Scenery of the Upper Mississippi, An Indian Village

Image Size: 9.50" x 13.00" ( 24cm x 33cm )
Actual Size: 21.00" x 25.00" ( 53cm x 64cm )
Medium: Hand Colored Lithograph


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A tranquil scene of an Indian village camped in a meadow next to a bend in the Mississippi River with the mountains in the background. There are several figures sitting and standing near the bank of the river and one canoe drawing up to shore. Published by Currier & Ives 152 Nassau Street New York City small folio.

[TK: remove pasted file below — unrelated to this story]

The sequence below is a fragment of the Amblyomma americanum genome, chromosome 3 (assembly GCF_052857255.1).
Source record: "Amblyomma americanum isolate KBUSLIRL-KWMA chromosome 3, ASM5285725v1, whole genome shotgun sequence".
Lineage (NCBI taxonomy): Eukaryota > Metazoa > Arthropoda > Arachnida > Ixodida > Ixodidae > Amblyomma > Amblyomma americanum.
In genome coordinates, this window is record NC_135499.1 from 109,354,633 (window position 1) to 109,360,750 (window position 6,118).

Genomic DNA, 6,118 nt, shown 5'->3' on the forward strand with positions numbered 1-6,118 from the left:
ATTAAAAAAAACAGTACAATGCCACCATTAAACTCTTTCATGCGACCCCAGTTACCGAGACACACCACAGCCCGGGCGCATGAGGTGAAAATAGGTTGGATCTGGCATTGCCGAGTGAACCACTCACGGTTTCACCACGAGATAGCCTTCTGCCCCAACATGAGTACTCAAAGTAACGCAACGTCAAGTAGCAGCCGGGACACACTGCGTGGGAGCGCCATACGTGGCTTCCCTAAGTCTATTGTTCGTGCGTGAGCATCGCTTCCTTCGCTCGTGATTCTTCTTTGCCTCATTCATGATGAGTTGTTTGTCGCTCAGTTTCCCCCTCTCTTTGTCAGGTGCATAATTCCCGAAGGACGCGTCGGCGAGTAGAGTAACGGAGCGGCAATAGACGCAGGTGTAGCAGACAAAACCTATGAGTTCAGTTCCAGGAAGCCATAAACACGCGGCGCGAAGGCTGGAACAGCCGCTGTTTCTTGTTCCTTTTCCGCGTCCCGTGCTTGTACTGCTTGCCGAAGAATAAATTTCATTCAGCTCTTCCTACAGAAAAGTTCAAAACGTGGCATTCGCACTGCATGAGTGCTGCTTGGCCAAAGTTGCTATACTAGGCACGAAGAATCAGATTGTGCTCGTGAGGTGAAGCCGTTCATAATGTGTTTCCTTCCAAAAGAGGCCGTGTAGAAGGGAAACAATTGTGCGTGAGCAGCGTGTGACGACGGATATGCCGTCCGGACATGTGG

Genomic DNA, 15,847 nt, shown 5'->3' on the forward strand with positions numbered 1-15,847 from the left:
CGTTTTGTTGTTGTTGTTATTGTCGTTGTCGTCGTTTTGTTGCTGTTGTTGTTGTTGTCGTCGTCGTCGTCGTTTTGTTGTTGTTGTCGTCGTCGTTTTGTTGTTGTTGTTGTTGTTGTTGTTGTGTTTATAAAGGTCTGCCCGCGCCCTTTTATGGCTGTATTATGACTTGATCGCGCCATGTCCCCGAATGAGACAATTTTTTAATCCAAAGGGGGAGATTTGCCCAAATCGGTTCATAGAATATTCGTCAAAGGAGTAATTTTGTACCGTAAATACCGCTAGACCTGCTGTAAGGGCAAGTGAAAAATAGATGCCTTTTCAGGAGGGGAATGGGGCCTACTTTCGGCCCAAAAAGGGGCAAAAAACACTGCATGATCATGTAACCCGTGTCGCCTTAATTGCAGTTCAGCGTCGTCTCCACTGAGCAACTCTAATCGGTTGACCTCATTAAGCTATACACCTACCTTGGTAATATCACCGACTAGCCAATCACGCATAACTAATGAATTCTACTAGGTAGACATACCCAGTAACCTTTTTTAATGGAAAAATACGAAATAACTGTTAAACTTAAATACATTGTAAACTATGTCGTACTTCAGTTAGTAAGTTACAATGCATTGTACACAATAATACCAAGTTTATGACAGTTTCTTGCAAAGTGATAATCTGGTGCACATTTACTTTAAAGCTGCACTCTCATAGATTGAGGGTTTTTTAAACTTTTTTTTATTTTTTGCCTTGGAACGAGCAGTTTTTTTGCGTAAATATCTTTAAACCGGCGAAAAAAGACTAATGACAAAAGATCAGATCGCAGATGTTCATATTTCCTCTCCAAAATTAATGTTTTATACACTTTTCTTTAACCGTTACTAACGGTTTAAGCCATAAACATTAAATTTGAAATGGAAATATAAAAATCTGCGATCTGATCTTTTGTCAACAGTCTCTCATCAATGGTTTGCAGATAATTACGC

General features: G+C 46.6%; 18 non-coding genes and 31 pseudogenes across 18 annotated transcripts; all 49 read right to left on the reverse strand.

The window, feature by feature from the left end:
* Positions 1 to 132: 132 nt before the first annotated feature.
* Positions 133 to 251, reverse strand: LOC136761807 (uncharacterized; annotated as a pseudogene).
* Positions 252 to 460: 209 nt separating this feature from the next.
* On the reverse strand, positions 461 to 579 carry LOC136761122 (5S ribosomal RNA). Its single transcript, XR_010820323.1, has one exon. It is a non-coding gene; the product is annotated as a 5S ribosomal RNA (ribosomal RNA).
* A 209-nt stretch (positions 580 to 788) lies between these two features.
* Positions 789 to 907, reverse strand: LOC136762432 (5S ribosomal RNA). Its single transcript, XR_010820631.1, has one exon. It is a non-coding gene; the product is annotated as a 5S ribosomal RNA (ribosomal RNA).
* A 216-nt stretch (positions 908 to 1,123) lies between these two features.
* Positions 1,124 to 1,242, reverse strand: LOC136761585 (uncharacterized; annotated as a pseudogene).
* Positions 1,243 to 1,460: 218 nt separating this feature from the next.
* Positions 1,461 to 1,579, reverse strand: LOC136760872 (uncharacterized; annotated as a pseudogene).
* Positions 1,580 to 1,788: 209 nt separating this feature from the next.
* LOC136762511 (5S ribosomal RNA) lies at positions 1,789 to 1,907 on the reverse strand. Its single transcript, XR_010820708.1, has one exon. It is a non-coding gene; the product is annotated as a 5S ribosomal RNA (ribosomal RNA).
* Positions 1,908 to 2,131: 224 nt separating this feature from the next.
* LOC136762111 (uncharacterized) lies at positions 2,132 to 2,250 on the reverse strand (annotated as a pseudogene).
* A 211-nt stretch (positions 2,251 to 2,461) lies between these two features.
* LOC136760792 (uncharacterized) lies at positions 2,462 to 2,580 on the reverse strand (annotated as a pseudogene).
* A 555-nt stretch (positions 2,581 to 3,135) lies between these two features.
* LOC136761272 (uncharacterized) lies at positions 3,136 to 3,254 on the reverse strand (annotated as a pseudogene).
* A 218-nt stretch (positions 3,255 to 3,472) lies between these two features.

In 1840 Nathaniel Currier gave the public a new way to see the news when the New York Sun a local NY newspaper contacted the young printer to issue a sheet  of Currier’s recently published print titled ” Awful Conflagration of the Steamboat Lexington in Long Island Sound on January 18,1840 “. This single sheet is considered to make The Sun the very first illustrated newspaper ever published. And thus began the lucrative career of one the most famous publishing houses in America. Currier eventually teamed up with James Merritt Ives and the firm of Currier & Ives was born. They went on to produce over 7500 titles and over one million prints from 1835 to 1907 and provided the American public with the pleasure of having original art in their homes at an affordable price. Today these prints are considered valuable collectables and a part of our American history. This original hand-colored lithograph  is archival framed and is in good condition. There is a slight wrinkle in the word scenery of the title. The price of the print includes the framing.